My first New Years celebration after turning 21. I was excited, I had planned on hanging out all night with my new “friends” across the street. I’d spent the the afternoon drinking vodka and lemonade which only led to a early evening nap. I awoke to a headache and the sounds of war from outside my window. Remembering an invitation to shoot anything that took brass, I ran (OK, I walked to the door and as I looked out all I saw was the fast flash, from a small automatic uzi being shot loosely into the air. I wasn’t afraid to go out and stand with my neighbors. I was terrified. The sounds coming from the back yard weren’t echoes, they were the other blocks responses.
Columbine 1999, Sandy Hook Elementary 2012 and San Bernardino 2015? We’re not getting better.
I, out of my own reasoning, started to wonder Why”. Is it because there are guns? Do assault rifles make people violent? What would happen if guns were banned? Would a ban stop violent deaths? I (who, is an expert by no means) have never seen a gun fire itself, nor have I found any cases of assault rifles bullying anyone into forced discharges (they’re kinda lazy that way, I guess). The current laws aren’t stopping criminals from getting their hands on even the most rare firearms so isn’t it safe to say the gun laws only disable law abiding citizens from protecting themselves their home and their families.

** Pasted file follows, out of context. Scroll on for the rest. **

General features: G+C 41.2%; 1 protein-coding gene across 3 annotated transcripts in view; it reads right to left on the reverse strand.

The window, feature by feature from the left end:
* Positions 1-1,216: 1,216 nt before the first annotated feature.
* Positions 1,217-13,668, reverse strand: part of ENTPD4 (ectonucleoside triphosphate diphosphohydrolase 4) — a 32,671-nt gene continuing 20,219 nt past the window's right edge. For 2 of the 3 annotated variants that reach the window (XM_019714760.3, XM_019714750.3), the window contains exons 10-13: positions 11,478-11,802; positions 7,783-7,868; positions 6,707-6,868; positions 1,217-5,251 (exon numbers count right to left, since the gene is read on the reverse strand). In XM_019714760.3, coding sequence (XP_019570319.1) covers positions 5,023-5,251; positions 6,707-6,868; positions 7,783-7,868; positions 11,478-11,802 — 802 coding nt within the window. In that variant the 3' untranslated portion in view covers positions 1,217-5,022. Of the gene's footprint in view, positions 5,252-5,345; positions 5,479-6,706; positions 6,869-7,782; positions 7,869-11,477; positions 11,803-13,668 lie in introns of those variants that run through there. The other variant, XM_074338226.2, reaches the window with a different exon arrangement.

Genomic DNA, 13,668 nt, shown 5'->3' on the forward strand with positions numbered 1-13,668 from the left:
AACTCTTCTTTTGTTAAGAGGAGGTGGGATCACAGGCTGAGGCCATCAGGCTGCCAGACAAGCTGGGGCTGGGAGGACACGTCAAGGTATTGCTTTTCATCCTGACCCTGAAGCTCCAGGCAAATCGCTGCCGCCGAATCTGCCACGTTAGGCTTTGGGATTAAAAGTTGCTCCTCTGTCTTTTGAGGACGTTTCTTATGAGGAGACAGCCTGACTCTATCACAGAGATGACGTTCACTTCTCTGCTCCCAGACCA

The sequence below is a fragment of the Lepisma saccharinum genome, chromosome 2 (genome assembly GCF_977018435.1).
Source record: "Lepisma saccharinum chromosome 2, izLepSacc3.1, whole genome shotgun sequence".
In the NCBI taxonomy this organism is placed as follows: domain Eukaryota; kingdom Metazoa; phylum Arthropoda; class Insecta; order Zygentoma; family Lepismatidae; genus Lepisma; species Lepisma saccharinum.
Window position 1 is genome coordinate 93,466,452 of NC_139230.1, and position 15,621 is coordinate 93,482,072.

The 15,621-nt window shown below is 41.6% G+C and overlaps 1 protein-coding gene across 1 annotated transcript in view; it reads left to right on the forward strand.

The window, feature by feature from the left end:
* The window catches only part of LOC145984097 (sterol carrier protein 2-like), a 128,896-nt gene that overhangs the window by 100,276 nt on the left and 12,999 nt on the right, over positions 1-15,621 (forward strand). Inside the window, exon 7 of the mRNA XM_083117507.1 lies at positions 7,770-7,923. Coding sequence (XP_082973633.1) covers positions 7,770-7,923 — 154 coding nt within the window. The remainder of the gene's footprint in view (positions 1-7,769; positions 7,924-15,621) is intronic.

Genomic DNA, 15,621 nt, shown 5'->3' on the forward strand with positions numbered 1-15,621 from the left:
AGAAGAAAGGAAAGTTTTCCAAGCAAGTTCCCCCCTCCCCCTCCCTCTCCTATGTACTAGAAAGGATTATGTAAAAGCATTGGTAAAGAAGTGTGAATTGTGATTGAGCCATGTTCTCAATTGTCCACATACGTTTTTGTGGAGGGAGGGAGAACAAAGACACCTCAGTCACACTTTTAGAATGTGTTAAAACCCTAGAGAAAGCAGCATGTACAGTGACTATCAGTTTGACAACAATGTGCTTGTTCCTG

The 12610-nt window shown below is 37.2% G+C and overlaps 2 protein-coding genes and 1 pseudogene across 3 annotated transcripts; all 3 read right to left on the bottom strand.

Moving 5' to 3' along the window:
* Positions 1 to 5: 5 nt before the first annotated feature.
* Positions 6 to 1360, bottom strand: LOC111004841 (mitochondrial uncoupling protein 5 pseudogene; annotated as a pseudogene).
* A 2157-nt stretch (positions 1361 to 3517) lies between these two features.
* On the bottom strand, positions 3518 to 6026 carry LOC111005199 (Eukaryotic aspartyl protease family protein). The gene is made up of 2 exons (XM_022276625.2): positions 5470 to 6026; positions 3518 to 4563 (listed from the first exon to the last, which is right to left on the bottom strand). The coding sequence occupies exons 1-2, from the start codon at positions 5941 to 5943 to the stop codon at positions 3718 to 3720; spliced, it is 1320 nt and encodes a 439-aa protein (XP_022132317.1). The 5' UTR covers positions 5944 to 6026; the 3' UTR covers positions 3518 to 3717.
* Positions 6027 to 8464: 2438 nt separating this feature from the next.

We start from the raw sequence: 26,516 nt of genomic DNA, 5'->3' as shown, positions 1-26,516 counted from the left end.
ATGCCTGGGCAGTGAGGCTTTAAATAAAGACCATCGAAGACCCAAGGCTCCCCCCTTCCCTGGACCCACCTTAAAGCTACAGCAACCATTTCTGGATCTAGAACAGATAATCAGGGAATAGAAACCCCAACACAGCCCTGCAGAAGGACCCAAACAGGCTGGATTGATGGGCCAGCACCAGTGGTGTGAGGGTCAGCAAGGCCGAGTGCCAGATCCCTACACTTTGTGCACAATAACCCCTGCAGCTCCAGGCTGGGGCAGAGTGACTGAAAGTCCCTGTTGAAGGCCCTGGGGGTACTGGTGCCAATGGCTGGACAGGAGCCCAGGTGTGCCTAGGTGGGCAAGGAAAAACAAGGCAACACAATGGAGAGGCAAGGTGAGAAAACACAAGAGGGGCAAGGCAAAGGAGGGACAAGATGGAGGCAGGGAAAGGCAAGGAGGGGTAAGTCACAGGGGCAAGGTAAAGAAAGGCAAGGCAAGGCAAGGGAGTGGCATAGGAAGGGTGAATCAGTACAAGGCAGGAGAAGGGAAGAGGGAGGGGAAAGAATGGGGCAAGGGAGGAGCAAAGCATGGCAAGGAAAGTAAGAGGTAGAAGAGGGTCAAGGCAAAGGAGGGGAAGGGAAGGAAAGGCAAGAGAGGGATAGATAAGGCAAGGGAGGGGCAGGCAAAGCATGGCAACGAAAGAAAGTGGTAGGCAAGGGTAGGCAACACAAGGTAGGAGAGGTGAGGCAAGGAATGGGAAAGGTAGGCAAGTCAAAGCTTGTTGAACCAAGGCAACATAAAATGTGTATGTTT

I’m not saying that I think firearms are for everyone (that’s not my decision to make), but statistically, these types of criminals seek out victims. How often do you hear about a 35 year old Marine or off duty L.E.O. getting attacked? Hardly, if ever. The examples are usually, a woman with children, the small guy with his hands full the unsuspecting employee, who are accosted. Shouldn’t a hardworking, taxpaying constituent have more rights and legal abilities than a recidivist felon who wants to challenge his/her God and state given rights?
If there were more trained (this isn’t a natural skill, it does requires training) advocates walking around then this type criminal would be forced to change his m.o. because the law of averages would start to catch up.
Isaiah 54:17, states that no weapon formed against me shall prosper,
well in my opinion neither will a family forced to accept the loss of a provider.
Btw, my first firearm purchase was a Magnum Research MR9 Eagle…my last name is Griffin and it seemed appropriate (cats have 9 lives and eagles, well they fly!!!).